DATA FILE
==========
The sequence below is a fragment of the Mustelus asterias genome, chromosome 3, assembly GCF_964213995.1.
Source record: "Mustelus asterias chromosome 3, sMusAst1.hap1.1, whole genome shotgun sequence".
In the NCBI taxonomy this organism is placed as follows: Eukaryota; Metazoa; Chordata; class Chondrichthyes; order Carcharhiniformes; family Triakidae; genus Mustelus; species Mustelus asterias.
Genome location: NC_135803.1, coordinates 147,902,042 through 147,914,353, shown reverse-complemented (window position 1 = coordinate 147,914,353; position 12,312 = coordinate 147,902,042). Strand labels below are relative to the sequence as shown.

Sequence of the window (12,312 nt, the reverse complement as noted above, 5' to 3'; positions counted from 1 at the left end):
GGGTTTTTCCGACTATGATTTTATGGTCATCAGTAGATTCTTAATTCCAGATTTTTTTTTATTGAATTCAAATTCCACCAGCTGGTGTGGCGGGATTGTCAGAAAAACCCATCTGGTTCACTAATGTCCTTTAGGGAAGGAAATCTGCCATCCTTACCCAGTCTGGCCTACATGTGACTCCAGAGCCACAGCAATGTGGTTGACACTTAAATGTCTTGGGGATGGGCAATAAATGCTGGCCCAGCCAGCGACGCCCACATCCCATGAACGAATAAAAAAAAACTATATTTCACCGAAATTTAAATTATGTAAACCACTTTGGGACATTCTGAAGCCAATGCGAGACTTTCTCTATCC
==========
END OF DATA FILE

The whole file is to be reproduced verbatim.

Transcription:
The sequence below is a fragment of the Mustelus asterias genome, chromosome 3, assembly GCF_964213995.1.
Source record: "Mustelus asterias chromosome 3, sMusAst1.hap1.1, whole genome shotgun sequence".
In the NCBI taxonomy this organism is placed as follows: Eukaryota; Metazoa; Chordata; class Chondrichthyes; order Carcharhiniformes; family Triakidae; genus Mustelus; species Mustelus asterias.
Genome location: NC_135803.1, coordinates 147,902,042 through 147,914,353, shown reverse-complemented (window position 1 = coordinate 147,914,353; position 12,312 = coordinate 147,902,042). Strand labels below are relative to the sequence as shown.

Sequence of the window (12,312 nt, the reverse complement as noted above, 5' to 3'; positions counted from 1 at the left end):
GGGTTTTTCCGACTATGATTTTATGGTCATCAGTAGATTCTTAATTCCAGATTTTTTTTTATTGAATTCAAATTCCACCAGCTGGTGTGGCGGGATTGTCAGAAAAACCCATCTGGTTCACTAATGTCCTTTAGGGAAGGAAATCTGCCATCCTTACCCAGTCTGGCCTACATGTGACTCCAGAGCCACAGCAATGTGGTTGACACTTAAATGTCTTGGGGATGGGCAATAAATGCTGGCCCAGCCAGCGACGCCCACATCCCATGAACGAATAAAAAAAAACTATATTTCACCGAAATTTAAATTATGTAAACCACTTTGGGACATTCTGAAGCCAATGCGAGACTTTCTCTATCC